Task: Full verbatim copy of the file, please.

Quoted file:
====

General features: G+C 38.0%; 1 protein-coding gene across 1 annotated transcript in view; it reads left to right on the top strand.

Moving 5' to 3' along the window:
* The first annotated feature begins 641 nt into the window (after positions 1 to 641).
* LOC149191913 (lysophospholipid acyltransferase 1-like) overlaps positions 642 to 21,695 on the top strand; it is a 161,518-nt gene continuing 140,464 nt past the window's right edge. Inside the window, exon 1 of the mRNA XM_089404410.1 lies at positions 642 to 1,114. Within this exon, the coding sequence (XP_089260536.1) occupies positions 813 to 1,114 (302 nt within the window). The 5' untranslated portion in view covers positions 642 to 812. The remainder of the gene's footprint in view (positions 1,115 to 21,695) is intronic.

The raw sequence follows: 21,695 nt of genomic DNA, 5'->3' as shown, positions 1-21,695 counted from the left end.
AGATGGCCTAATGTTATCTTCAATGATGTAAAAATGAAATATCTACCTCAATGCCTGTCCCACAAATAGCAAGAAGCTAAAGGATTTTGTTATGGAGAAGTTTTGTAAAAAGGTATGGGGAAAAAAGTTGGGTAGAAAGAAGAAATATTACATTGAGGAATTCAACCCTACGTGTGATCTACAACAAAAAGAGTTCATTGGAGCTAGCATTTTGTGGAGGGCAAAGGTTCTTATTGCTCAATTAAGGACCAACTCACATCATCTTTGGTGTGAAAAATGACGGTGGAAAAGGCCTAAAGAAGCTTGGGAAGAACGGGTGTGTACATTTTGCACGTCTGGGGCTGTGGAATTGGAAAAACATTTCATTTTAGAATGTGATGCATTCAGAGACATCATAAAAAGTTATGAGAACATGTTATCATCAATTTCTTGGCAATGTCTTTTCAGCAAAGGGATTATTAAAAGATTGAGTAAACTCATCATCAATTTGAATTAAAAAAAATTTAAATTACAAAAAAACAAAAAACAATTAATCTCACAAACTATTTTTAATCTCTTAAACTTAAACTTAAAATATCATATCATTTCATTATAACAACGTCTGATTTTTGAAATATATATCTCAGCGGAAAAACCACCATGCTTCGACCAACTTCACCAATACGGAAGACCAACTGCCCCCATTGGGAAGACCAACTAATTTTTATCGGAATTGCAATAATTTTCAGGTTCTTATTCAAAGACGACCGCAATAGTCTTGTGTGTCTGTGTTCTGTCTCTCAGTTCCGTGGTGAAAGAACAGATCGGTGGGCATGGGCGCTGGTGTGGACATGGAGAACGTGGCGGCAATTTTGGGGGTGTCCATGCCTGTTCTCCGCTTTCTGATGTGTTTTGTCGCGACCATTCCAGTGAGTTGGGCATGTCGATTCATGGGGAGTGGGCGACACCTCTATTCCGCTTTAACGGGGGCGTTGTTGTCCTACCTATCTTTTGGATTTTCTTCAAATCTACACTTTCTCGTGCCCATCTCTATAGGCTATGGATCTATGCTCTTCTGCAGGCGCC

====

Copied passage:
General features: G+C 38.0%; 1 protein-coding gene across 1 annotated transcript in view; it reads left to right on the top strand.

Moving 5' to 3' along the window:
* The first annotated feature begins 641 nt into the window (after positions 1 to 641).
* LOC149191913 (lysophospholipid acyltransferase 1-like) overlaps positions 642 to 21,695 on the top strand; it is a 161,518-nt gene continuing 140,464 nt past the window's right edge. Inside the window, exon 1 of the mRNA XM_089404410.1 lies at positions 642 to 1,114. Within this exon, the coding sequence (XP_089260536.1) occupies positions 813 to 1,114 (302 nt within the window). The 5' untranslated portion in view covers positions 642 to 812. The remainder of the gene's footprint in view (positions 1,115 to 21,695) is intronic.

The raw sequence follows: 21,695 nt of genomic DNA, 5'->3' as shown, positions 1-21,695 counted from the left end.
AGATGGCCTAATGTTATCTTCAATGATGTAAAAATGAAATATCTACCTCAATGCCTGTCCCACAAATAGCAAGAAGCTAAAGGATTTTGTTATGGAGAAGTTTTGTAAAAAGGTATGGGGAAAAAAGTTGGGTAGAAAGAAGAAATATTACATTGAGGAATTCAACCCTACGTGTGATCTACAACAAAAAGAGTTCATTGGAGCTAGCATTTTGTGGAGGGCAAAGGTTCTTATTGCTCAATTAAGGACCAACTCACATCATCTTTGGTGTGAAAAATGACGGTGGAAAAGGCCTAAAGAAGCTTGGGAAGAACGGGTGTGTACATTTTGCACGTCTGGGGCTGTGGAATTGGAAAAACATTTCATTTTAGAATGTGATGCATTCAGAGACATCATAAAAAGTTATGAGAACATGTTATCATCAATTTCTTGGCAATGTCTTTTCAGCAAAGGGATTATTAAAAGATTGAGTAAACTCATCATCAATTTGAATTAAAAAAAATTTAAATTACAAAAAAACAAAAAACAATTAATCTCACAAACTATTTTTAATCTCTTAAACTTAAACTTAAAATATCATATCATTTCATTATAACAACGTCTGATTTTTGAAATATATATCTCAGCGGAAAAACCACCATGCTTCGACCAACTTCACCAATACGGAAGACCAACTGCCCCCATTGGGAAGACCAACTAATTTTTATCGGAATTGCAATAATTTTCAGGTTCTTATTCAAAGACGACCGCAATAGTCTTGTGTGTCTGTGTTCTGTCTCTCAGTTCCGTGGTGAAAGAACAGATCGGTGGGCATGGGCGCTGGTGTGGACATGGAGAACGTGGCGGCAATTTTGGGGGTGTCCATGCCTGTTCTCCGCTTTCTGATGTGTTTTGTCGCGACCATTCCAGTGAGTTGGGCATGTCGATTCATGGGGAGTGGGCGACACCTCTATTCCGCTTTAACGGGGGCGTTGTTGTCCTACCTATCTTTTGGATTTTCTTCAAATCTACACTTTCTCGTGCCCATCTCTATAGGCTATGGATCTATGCTCTTCTGCAGGCGCC